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The Group: A Safe Haven for Liberal Opinions

By Diane Wahto
News | April 12, 2011

WICHITA, Kan. - During the summer of 2008, two women, Lynn Stephan and Barbara Chamberlin, had a conversation in which they shared their frustrations at being liberals in a conservative world. Their conservative, right-wing friends assumed everyone was in agreement on issues that came up for discussion at social events. Stephan and Chamberlin spontaneously decided they'd "love to meet some women with like ideas," in Stephan's words.

"Let's do it," Chamberlin said. "Let's bring together who we know and see where it goes." They followed through and each of them came up with names of women who might be interested in such get-together. They then asked those women to contribute more names. Thus, the group known as The Group was born.

The list of participating women grew from forty to 225 in four months. Seventy women came to the first meeting. Those women stood up and talked, expressing ideas that they had never felt free to talk about before.

In fact, one member was so strengthened by The Group that she spoke up at her place of business when a political candidate from one party was invited to speak. Her boss agreed that showing such favoritism was not a good idea and said he would end the practice.

"Everyone was so reticent to say what they really felt. Finally they had a place to express themselves openly," Stephan said.

Chamberlin said, "Too many people assumed we agreed with them."

Two and a half years later, e-mail updates about politics and legislative action, dinners at which women socialize with other like-minded women and hear informative speakers bring The Group members together. Bridge clubs, book clubs, and Scrabble clubs -- these activities keep The Group informed, entertained, and energized in an era when the political climate is not welcoming to those with liberal leanings.

Neither woman wanted The Group name to have political connotations since the main purpose of the group was to allow women to socialize without "holding their tongues, Stephan said. While many conversations, even in a social setting, turn political, pushing a political point of view wasn't the original intent of The Group's founders.

Chamberlin said the idea of The Group was to keep it as unstructured as possible. It was to provide a chance for women to get together in a social setting with political underpinnings. She said many liberal women have felt isolated living in a predominately conservative state. The Group has provided an outlet for these women and opportunities for activism. For example, at the beginning of the legislative session when Gov. Sam Brownback put out an executive order cutting the Kansas Arts Council, members of The Group joined the "quarter campaign." This was a campaign in which each person sent a quarter to the governor to make up for the quarter in taxes each person pays to fund the Arts Council. Those who sent quarters asked for a tax receipt, but so far no one seems to have received one.

Even though the legislature acted to retain the Kansas Arts Council, it's still not clear whether Gov. Brownback will make sure it's funded or veto it when the budget bill comes to his desk. However, the collective action of The Group members did have an impact on this issue.

Program chair Alice Powell and treasurer Margaret Anderson are both volunteers. The e-mail duties are divided between the two organizers, with Chamberlin handling state and local issues and Stephan taking on communication about national issues.

Besides the monthly program meetings, The Group holds a once a month dinner that is primarily a social gathering. In the works are an investment club and a cooking club. The Group activities grow organically, depending on what the members want to do. Membership numbers one hundred active members. Dues are $5 a month, which pays for speaker stipends, office supplies, equipment rental, a holiday party, plus this year a spring get together and other expenses that might come up.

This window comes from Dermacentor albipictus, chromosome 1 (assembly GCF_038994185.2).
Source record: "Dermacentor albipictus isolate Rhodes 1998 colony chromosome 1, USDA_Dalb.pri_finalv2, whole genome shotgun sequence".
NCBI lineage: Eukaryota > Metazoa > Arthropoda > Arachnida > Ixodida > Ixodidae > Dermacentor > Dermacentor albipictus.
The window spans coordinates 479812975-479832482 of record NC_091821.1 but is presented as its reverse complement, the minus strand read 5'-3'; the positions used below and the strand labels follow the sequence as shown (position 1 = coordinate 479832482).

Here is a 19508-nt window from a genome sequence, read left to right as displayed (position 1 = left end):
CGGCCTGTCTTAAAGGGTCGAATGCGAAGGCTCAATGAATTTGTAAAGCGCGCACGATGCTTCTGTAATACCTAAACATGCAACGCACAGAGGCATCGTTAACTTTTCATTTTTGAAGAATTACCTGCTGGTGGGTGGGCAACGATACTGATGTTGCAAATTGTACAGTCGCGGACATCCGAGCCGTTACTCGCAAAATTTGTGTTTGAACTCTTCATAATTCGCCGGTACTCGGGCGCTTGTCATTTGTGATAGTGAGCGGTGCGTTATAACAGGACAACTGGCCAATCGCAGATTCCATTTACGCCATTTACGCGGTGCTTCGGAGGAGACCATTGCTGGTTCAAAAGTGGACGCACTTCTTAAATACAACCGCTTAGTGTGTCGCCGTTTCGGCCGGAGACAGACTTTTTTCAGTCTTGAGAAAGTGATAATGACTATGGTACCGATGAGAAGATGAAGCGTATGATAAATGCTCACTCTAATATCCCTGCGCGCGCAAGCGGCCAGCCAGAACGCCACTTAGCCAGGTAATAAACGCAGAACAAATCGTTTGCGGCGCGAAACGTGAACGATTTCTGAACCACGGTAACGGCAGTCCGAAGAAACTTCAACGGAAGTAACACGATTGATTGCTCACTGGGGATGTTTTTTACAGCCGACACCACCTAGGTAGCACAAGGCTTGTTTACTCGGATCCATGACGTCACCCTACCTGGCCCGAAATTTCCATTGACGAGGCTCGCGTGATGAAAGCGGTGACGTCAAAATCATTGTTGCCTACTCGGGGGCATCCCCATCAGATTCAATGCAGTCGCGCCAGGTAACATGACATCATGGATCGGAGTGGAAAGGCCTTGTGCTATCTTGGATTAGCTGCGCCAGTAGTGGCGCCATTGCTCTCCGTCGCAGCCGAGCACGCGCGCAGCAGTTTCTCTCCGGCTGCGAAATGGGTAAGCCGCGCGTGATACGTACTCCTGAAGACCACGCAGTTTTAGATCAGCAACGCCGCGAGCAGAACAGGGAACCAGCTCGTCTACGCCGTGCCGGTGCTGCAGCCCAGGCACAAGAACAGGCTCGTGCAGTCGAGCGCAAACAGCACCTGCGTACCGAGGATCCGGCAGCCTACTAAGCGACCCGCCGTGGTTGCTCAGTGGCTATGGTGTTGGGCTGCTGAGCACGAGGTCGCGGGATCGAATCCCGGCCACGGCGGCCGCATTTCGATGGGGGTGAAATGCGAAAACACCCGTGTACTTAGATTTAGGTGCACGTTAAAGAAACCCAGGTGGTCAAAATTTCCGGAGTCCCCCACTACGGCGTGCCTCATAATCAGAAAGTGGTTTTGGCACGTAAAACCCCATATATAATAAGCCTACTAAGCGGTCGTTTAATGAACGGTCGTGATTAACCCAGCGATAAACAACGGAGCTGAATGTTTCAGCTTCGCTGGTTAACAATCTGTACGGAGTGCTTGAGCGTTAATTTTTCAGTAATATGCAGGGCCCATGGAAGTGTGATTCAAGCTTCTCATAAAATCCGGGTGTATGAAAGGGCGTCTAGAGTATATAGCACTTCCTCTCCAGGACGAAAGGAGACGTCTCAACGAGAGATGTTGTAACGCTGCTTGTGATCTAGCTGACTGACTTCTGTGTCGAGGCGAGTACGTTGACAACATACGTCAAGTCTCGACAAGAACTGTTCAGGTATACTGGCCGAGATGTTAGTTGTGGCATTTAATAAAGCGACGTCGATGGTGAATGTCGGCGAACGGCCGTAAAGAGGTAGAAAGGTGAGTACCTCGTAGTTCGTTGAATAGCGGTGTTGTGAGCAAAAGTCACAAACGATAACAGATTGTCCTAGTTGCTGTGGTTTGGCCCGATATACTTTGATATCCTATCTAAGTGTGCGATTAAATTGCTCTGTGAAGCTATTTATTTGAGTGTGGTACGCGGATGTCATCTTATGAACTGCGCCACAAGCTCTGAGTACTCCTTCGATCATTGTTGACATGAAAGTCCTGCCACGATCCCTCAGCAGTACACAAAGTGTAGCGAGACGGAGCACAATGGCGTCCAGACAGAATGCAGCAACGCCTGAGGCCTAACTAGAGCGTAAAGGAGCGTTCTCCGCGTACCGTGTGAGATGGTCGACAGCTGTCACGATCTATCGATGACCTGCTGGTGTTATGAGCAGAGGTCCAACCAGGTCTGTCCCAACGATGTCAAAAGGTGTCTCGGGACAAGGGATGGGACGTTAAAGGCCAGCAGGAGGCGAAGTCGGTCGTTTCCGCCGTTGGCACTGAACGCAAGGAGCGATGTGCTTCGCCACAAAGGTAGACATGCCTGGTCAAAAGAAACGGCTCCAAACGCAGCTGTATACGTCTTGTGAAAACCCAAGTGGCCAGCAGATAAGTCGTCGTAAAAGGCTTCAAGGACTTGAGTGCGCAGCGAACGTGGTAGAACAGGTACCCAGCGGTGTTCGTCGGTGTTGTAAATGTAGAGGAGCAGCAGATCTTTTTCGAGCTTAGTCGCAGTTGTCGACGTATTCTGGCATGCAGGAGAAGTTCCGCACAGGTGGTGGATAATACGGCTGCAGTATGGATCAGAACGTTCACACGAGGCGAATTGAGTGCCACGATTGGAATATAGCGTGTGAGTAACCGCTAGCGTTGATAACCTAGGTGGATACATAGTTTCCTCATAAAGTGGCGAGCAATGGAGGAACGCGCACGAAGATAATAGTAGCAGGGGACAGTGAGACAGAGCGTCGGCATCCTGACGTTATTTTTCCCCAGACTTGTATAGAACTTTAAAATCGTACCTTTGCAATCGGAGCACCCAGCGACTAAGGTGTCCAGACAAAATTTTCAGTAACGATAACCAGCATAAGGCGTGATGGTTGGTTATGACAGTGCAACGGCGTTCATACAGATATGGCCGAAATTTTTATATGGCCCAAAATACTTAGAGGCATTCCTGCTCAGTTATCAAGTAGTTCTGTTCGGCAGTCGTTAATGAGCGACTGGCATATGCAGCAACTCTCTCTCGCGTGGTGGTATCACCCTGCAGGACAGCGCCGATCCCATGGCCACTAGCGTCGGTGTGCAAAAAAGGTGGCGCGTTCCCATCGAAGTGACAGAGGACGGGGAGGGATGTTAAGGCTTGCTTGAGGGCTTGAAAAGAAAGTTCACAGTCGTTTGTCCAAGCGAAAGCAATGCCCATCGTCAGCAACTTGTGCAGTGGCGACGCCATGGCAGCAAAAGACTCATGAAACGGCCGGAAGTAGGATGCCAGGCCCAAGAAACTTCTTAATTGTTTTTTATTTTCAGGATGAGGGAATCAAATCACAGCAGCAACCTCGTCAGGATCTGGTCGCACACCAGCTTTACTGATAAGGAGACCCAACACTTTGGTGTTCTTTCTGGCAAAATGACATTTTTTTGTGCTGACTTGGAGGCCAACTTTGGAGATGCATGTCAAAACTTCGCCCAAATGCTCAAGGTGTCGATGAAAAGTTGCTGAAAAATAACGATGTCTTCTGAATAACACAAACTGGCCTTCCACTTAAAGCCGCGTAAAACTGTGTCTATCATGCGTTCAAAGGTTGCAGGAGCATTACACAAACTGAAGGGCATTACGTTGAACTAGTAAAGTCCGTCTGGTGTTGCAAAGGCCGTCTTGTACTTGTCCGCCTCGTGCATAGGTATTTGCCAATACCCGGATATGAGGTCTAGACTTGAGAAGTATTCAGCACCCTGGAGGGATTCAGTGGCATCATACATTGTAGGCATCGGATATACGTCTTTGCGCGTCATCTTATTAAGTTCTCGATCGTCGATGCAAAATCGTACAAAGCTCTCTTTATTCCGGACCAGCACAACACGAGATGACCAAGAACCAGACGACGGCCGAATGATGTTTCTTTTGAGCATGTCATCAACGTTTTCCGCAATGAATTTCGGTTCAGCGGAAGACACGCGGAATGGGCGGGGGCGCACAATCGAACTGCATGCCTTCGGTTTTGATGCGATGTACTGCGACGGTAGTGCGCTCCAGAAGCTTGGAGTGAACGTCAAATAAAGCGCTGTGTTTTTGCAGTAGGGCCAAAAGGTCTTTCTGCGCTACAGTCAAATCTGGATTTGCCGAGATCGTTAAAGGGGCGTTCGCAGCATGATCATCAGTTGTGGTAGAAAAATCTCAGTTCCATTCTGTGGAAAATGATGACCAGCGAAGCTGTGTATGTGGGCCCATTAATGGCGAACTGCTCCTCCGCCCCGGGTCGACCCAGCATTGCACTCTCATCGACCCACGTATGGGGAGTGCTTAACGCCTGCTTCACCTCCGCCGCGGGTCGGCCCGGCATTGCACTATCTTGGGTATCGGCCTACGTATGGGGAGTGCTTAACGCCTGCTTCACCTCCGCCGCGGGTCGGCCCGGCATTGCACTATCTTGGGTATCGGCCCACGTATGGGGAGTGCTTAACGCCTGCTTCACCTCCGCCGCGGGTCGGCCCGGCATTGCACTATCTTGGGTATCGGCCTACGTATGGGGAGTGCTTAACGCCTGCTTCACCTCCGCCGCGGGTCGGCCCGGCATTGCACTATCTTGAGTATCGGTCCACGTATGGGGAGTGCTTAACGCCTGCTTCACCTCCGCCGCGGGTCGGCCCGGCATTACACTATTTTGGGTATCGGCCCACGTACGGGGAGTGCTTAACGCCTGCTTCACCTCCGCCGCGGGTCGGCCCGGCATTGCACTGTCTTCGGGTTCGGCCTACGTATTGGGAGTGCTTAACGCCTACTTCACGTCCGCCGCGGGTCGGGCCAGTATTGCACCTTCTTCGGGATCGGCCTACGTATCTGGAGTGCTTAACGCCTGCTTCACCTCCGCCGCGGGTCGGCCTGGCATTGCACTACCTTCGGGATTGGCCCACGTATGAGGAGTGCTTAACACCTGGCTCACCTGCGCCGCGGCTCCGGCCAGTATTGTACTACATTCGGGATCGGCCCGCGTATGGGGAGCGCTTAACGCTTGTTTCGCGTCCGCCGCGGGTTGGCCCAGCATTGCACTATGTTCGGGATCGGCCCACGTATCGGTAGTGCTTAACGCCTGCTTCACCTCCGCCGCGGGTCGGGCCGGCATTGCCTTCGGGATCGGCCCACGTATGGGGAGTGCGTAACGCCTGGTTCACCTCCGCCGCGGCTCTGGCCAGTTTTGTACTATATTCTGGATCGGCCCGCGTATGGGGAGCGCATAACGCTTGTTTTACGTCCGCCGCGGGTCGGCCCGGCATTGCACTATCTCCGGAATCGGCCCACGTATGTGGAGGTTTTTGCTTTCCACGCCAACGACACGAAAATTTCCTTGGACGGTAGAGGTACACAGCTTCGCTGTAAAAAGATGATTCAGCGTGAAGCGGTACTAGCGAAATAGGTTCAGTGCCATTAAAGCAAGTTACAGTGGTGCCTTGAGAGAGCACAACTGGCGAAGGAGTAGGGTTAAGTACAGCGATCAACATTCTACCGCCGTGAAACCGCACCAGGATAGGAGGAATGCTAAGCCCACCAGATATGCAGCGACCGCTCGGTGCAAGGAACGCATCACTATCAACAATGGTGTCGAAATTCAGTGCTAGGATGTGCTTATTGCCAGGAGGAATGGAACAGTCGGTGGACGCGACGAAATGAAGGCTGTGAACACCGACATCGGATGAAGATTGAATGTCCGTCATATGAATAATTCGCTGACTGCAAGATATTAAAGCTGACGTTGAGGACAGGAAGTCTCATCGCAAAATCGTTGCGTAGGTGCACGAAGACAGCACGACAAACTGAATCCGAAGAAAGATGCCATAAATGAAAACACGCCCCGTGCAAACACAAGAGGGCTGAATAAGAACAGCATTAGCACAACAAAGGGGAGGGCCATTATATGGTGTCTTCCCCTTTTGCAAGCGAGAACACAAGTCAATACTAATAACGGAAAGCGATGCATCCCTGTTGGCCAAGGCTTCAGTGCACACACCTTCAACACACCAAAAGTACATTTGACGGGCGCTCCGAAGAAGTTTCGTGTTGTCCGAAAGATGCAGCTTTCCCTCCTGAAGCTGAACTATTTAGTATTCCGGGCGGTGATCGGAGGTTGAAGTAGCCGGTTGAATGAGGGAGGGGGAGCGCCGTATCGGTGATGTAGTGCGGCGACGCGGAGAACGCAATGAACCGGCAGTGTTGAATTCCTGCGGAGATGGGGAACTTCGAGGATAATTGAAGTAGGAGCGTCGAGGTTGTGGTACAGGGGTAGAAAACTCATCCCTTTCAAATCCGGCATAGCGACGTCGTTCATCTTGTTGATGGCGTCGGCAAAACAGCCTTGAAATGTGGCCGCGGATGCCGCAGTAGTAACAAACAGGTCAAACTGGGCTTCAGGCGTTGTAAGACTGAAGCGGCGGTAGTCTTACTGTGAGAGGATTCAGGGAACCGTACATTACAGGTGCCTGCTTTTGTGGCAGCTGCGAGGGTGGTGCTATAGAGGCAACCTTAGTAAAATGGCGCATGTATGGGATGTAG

The immediate goal of The Group is to provide a safe haven for discussion. Stephan said some men have approached her about forming a men's group. She also has the long term goal of holding a rally in Washington, D.C., as well as here in Wichita.

Those who are interested in being part of The Group may contact Barbara Chamberlin at 316-617-2410.


This is a great idea! Thanks for sharing, Diane. Here in Dodge we did a smaller, similar thing. We formed a group that we call Giraffes. We felt the need to let off steam with some thoughts that are perhaps even to the left of Dems. Originally, we thought there MIGHT be some liberal R's, too. So, we picked a symbol that was neither donkey nor elephant. A giraffe seemed appropriate. First of all, it stood tall, and could obviously see above the crowd. We even figured out a fitting acronym, but most of us can't remember exactly what it was. Maybe it was: Getting Involved Regarding Actions, Fairness, Freedom & Environment. The subjects changed as needed. The E could stand for Education, etc. We admit, there's a little nonsense in it, because we felt the need to sometimes even laugh at ourselves. We meet whenever one of us "needs" a meeting to keep from screaming at the stupidity on the political scene. Sometimes it's very often! Other times, we might last a couple weeks. It sort of depends on how often Boehner or Bachman get to the mikes. So, far it has just been a good way to get together, share ideas, exchange books and magazines and discuss whatever interests us. Our group is co-ed and involves people from several towns in Southwest Kansas. It's just kind of fun to know that some people are doing good things with their similar ideas. The Progressive Ideas just have to have a place to speak out, right? Again, thanks for sharing the ideas about The Group.

Ethel--Thanks for sharing your news about the Giraffes. What a great name. I forgot to say that The Group is non-partisan. I'm sure many of the women who are involved are Republicans, but no one cares about party affiliation. The aim is to bring about good government and preserve those institutions that are important to us.

Yes, we progressives need a safe place away from the discord that seems to define politics today. From discussion comes actions, which is what will result from these group efforts.